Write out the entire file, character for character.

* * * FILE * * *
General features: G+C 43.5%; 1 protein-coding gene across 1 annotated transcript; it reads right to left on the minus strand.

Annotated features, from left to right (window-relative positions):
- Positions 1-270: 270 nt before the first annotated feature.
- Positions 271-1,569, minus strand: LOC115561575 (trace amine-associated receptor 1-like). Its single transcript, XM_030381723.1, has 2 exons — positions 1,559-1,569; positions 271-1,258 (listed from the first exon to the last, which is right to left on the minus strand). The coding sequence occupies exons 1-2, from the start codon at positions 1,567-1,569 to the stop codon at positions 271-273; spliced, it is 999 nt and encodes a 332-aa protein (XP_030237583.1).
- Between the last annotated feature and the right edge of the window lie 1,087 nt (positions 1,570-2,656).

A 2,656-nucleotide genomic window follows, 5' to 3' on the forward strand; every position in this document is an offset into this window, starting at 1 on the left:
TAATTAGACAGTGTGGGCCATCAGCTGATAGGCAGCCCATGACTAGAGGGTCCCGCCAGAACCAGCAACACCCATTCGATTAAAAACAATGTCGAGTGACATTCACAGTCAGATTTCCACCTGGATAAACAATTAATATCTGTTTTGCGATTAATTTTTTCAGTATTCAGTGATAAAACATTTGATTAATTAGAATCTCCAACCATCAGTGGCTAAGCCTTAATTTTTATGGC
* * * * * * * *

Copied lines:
General features: G+C 43.5%; 1 protein-coding gene across 1 annotated transcript; it reads right to left on the minus strand.

Annotated features, from left to right (window-relative positions):
- Positions 1-270: 270 nt before the first annotated feature.
- Positions 271-1,569, minus strand: LOC115561575 (trace amine-associated receptor 1-like). Its single transcript, XM_030381723.1, has 2 exons — positions 1,559-1,569; positions 271-1,258 (listed from the first exon to the last, which is right to left on the minus strand). The coding sequence occupies exons 1-2, from the start codon at positions 1,567-1,569 to the stop codon at positions 271-273; spliced, it is 999 nt and encodes a 332-aa protein (XP_030237583.1).
- Between the last annotated feature and the right edge of the window lie 1,087 nt (positions 1,570-2,656).

A 2,656-nucleotide genomic window follows, 5' to 3' on the forward strand; every position in this document is an offset into this window, starting at 1 on the left:
TAATTAGACAGTGTGGGCCATCAGCTGATAGGCAGCCCATGACTAGAGGGTCCCGCCAGAACCAGCAACACCCATTCGATTAAAAACAATGTCGAGTGACATTCACAGTCAGATTTCCACCTGGATAAACAATTAATATCTGTTTTGCGATTAATTTTTTCAGTATTCAGTGATAAAACATTTGATTAATTAGAATCTCCAACCATCAGTGGCTAAGCCTTAATTTTTATGGC